Here We Go Again: The Next Debt Ceiling Fight

Posted: Dec 24, 2013 12:11 PM

Last week Treasury Secretary Jack Lew told Congress that they project the debt ceiling to be breached in the weeks after February 7th, and that President Obama will not negotiate.

Treasury Secretary Jacob Lew is telling Congress that he will have only a few weeks after Feb. 7 to avoid an unprecedented default on the nation's debt. He says Congress should act quickly next year to raise the borrowing limit.

As part of the agreement that ended the 16-day partial government shutdown in October, Congress suspended the debt limit until Feb. 7.

Some Republicans have said they want to use the approaching deadline to force the administration to make new budget concessions. Lew said the president will not negotiate over raising the debt limit.

The Treasury Department will then be able to use "extraordinary measures" to avoid actually hitting the debt limit, as they have many times before.

The Congressional Budget Office estimated that the debt limit will actually be hit sometime in March, and the Committee for a Responsible Federal Budget broke down how it will actually work:

The actual X date is not February 8 since the Treasury Department can use "extraordinary measures" to temporarily avoid hitting the limit, which CBO predicts will most likely push the X date to sometime in March, but potentially as late as early June or as early as February.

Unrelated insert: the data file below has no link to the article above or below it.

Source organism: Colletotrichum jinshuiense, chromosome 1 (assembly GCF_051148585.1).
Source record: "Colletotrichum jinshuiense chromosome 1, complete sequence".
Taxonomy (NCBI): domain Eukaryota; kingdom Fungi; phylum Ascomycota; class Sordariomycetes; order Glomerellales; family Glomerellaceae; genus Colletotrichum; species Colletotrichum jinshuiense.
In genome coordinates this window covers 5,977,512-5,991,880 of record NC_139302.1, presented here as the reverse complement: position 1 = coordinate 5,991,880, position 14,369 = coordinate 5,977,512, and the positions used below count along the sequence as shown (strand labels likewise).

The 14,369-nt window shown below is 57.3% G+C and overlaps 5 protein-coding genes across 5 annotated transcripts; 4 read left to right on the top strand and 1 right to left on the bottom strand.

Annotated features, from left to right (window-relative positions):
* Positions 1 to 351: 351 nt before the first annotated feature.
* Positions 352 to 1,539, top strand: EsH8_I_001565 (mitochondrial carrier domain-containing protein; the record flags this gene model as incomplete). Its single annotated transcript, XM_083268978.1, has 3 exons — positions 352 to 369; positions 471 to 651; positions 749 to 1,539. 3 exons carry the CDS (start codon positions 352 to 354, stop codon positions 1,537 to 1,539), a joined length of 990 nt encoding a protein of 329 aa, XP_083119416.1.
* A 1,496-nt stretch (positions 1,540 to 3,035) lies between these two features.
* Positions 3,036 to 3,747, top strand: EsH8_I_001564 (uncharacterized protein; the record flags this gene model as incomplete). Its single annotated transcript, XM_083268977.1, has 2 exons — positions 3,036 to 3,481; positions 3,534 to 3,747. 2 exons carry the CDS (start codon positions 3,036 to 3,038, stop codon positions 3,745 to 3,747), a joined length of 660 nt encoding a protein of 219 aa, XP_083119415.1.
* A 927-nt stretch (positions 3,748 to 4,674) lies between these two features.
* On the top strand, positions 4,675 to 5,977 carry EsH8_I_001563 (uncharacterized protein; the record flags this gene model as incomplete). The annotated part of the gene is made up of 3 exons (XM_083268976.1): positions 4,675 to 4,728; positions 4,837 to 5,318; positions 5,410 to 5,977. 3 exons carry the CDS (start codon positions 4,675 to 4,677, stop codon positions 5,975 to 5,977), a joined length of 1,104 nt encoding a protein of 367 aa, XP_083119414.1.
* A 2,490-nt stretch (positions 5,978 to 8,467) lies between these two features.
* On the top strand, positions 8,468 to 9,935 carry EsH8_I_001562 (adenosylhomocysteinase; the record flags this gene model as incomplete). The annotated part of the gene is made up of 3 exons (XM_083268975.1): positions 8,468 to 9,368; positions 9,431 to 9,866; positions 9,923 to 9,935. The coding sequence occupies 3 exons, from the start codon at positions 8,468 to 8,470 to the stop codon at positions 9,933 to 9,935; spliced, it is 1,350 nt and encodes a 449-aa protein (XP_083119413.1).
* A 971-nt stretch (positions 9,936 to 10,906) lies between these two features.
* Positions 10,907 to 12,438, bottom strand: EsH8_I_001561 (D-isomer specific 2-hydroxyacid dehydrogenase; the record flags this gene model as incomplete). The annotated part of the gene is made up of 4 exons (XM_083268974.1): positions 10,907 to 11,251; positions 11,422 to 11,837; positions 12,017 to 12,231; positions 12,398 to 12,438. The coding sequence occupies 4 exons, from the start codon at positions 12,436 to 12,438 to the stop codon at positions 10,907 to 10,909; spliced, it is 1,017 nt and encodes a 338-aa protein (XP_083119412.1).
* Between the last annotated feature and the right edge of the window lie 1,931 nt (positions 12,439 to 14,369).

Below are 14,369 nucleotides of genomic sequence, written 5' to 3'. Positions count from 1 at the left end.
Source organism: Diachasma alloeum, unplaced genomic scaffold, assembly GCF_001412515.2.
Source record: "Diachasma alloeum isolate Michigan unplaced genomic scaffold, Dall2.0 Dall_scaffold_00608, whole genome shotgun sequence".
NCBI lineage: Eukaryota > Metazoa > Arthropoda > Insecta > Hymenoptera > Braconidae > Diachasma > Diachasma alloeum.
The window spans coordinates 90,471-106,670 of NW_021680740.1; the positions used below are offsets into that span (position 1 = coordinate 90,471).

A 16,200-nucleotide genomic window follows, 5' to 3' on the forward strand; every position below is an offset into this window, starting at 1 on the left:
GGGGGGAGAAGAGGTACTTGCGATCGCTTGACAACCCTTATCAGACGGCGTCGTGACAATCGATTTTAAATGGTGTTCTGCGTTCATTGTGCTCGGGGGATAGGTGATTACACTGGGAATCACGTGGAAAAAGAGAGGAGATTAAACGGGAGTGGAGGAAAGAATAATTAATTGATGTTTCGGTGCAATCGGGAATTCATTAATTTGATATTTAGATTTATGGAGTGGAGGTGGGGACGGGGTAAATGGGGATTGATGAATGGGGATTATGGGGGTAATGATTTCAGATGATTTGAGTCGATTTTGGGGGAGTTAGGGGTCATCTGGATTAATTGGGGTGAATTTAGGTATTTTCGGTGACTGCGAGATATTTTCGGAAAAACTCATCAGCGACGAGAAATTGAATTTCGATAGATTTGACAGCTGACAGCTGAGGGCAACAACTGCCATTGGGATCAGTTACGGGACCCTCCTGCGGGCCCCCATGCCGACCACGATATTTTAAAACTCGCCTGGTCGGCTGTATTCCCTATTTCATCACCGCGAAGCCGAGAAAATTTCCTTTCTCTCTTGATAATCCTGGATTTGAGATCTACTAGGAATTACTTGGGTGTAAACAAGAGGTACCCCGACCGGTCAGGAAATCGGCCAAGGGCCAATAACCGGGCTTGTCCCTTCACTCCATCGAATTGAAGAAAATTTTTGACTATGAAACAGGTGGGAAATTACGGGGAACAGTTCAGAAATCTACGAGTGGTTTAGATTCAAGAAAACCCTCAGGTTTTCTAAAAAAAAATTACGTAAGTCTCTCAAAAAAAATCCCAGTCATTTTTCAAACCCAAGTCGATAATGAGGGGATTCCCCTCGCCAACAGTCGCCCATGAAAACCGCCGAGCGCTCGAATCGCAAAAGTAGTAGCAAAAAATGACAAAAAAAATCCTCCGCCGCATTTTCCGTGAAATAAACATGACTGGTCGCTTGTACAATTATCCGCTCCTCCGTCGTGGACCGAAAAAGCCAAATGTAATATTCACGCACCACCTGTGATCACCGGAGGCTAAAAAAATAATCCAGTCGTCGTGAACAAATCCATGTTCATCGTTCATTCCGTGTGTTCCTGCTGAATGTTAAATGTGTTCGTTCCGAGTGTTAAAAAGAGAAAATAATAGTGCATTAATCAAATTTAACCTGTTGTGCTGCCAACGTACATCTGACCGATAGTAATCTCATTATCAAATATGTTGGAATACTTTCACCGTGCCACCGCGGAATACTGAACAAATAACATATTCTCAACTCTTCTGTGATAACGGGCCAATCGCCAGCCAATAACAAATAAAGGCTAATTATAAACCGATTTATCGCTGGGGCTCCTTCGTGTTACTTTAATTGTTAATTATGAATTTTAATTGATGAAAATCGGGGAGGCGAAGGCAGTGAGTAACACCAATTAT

CBO highlights that deficits tend to be very high in February in March as income tax refunds are paid out, but that the government is actually likely to run a surplus in April when tax receipts come due. The latter is the reason why CBO thinks there is a small possiblity that the X date could slip as late as June.

Analysts at the Bipartisan Policy Center, however, do not anticipate this happening. Shai Akabas and Brian Collins of the BPC, who have been very accurate historically, project that the X date will fall between late February and mid-March. A Treasury official also confirmed BPC's estimated timeframe to the Washington Post's Brad Plumer.

We'll see if the GOP has the stomach for another debt limit battle. The debt limit is not like the shutdown - there will be serious repercussions both in financial markets and the global economy if the U.S. government fails to fulfill its obligations. A fight over the debt limit extracted sequestration before, but the last time the GOP got nothing. President Obama is taking the same "no negotiation" stance - and betting the GOP will blink again.

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